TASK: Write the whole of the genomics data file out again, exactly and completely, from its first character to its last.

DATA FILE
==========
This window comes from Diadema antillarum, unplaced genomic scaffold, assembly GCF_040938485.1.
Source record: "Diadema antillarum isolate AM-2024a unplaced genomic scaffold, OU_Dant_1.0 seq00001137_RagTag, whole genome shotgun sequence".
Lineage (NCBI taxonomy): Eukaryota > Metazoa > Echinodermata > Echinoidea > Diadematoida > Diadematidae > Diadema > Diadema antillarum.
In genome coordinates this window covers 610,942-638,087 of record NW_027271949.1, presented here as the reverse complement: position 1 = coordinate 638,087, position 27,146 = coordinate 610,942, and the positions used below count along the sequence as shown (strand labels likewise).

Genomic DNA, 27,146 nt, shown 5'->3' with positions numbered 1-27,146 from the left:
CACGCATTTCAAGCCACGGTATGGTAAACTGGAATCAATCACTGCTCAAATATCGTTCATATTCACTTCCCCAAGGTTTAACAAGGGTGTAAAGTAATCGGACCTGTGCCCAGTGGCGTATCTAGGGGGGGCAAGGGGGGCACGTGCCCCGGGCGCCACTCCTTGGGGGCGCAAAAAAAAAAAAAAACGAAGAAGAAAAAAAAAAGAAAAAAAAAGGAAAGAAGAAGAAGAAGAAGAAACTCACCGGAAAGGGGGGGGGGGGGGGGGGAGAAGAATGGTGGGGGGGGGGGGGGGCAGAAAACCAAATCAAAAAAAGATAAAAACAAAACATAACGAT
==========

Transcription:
This window comes from Diadema antillarum, unplaced genomic scaffold, assembly GCF_040938485.1.
Source record: "Diadema antillarum isolate AM-2024a unplaced genomic scaffold, OU_Dant_1.0 seq00001137_RagTag, whole genome shotgun sequence".
Lineage (NCBI taxonomy): Eukaryota > Metazoa > Echinodermata > Echinoidea > Diadematoida > Diadematidae > Diadema > Diadema antillarum.
In genome coordinates this window covers 610,942-638,087 of record NW_027271949.1, presented here as the reverse complement: position 1 = coordinate 638,087, position 27,146 = coordinate 610,942, and the positions used below count along the sequence as shown (strand labels likewise).

Genomic DNA, 27,146 nt, shown 5'->3' with positions numbered 1-27,146 from the left:
CACGCATTTCAAGCCACGGTATGGTAAACTGGAATCAATCACTGCTCAAATATCGTTCATATTCACTTCCCCAAGGTTTAACAAGGGTGTAAAGTAATCGGACCTGTGCCCAGTGGCGTATCTAGGGGGGGCAAGGGGGGCACGTGCCCCGGGCGCCACTCCTTGGGGGCGCAAAAAAAAAAAAAAACGAAGAAGAAAAAAAAAAGAAAAAAAAAGGAAAGAAGAAGAAGAAGAAGAAACTCACCGGAAAGGGGGGGGGGGGGGGGGGAGAAGAATGGTGGGGGGGGGGGGGGGCAGAAAACCAAATCAAAAAAAGATAAAAACAAAACATAACGAT